Md. Muddassir Quamar replies: The Justice Against Sponsors of Terrorism Act (JASTA) that was passed by both houses of the US Congress on September 28, 2016, overruling a presidential veto, replaces an existing law that allowed US citizens to sue states designated as “sponsors of terrorism” (SoT) by the State Department. As per the new law, states not designated as SoT can also be sued in a US court. Though JASTA does not mention Saudi Arabia, it is likely to affect it as numerous cases in the US courts are pending against the kingdom for its alleged involvement in the September 11 attacks in the US.
Saudi threats to sell up to US$ 750 billion in treasury securities, if actualised, can create temporary hiccup in debt management in the US but are unlikely to have a major impact. In fact, Saudi Arabia is unlikely to go ahead with the threat as it can seriously harm its own economy that is facing perilous situation due to low international oil prices. It might, however, take a few symbolic measures but would prefer to wait for the new US administration to assume office. President-elect Donald Trump though had taken a strong position in favour of the JASTA and had criticised President Barack Obama for his veto, might like to come to a compromise with the kingdom’s leadership as the new US administration would not want to jeopardise relations with a strong ally in the region.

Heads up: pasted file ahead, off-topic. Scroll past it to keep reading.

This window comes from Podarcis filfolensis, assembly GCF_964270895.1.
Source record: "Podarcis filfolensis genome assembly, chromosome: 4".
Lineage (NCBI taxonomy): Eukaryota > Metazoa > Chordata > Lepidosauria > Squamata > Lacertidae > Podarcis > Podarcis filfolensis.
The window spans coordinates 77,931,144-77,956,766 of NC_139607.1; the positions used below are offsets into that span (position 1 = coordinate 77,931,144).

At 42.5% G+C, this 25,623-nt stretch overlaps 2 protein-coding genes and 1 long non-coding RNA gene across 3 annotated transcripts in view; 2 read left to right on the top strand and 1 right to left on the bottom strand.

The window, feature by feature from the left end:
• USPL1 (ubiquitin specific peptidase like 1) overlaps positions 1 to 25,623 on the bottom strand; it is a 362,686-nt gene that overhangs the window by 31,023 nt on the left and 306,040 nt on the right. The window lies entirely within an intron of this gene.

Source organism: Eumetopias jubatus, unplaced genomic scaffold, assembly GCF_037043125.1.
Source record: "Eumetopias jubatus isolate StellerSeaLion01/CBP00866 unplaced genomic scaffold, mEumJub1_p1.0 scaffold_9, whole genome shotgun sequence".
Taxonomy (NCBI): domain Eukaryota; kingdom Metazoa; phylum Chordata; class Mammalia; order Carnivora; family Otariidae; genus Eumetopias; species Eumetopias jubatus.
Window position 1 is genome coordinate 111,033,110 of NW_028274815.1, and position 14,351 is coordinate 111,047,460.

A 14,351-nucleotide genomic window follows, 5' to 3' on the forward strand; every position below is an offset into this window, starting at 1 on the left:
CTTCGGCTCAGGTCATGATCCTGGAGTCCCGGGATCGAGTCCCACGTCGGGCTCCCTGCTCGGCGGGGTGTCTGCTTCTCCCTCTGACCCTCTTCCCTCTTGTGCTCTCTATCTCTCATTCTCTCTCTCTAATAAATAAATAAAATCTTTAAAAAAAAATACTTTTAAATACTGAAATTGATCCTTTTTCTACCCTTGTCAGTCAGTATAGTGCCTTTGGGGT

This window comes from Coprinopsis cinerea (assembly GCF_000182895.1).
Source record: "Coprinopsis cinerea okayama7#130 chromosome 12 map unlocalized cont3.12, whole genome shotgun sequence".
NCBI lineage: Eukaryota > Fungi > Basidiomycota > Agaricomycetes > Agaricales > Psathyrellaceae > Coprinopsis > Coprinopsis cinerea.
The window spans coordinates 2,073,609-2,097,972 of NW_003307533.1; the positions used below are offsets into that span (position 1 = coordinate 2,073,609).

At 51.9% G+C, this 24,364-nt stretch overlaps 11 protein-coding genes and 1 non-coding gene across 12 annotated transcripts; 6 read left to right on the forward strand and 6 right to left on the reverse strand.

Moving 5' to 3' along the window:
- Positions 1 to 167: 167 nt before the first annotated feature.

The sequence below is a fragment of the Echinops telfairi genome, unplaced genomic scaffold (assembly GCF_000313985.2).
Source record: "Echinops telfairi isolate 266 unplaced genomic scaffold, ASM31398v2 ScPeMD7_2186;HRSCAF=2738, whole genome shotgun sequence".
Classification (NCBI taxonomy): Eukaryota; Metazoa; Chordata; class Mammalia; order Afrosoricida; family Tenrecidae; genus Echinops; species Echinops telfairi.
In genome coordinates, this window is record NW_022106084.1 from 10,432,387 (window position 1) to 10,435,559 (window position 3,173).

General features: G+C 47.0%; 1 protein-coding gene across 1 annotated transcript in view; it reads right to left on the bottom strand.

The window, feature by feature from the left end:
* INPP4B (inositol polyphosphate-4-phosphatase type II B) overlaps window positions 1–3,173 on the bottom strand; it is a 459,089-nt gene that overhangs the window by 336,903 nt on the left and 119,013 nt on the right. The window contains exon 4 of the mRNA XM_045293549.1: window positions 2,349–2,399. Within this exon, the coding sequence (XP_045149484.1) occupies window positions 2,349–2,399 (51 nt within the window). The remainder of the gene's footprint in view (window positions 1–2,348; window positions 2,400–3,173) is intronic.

In sum, the realpolitik of international relations might overcome the desire of families of September 11 victims to force the Saudi ruling family to pay for loss of life of their loved ones.
(Posted on December 01, 2016)
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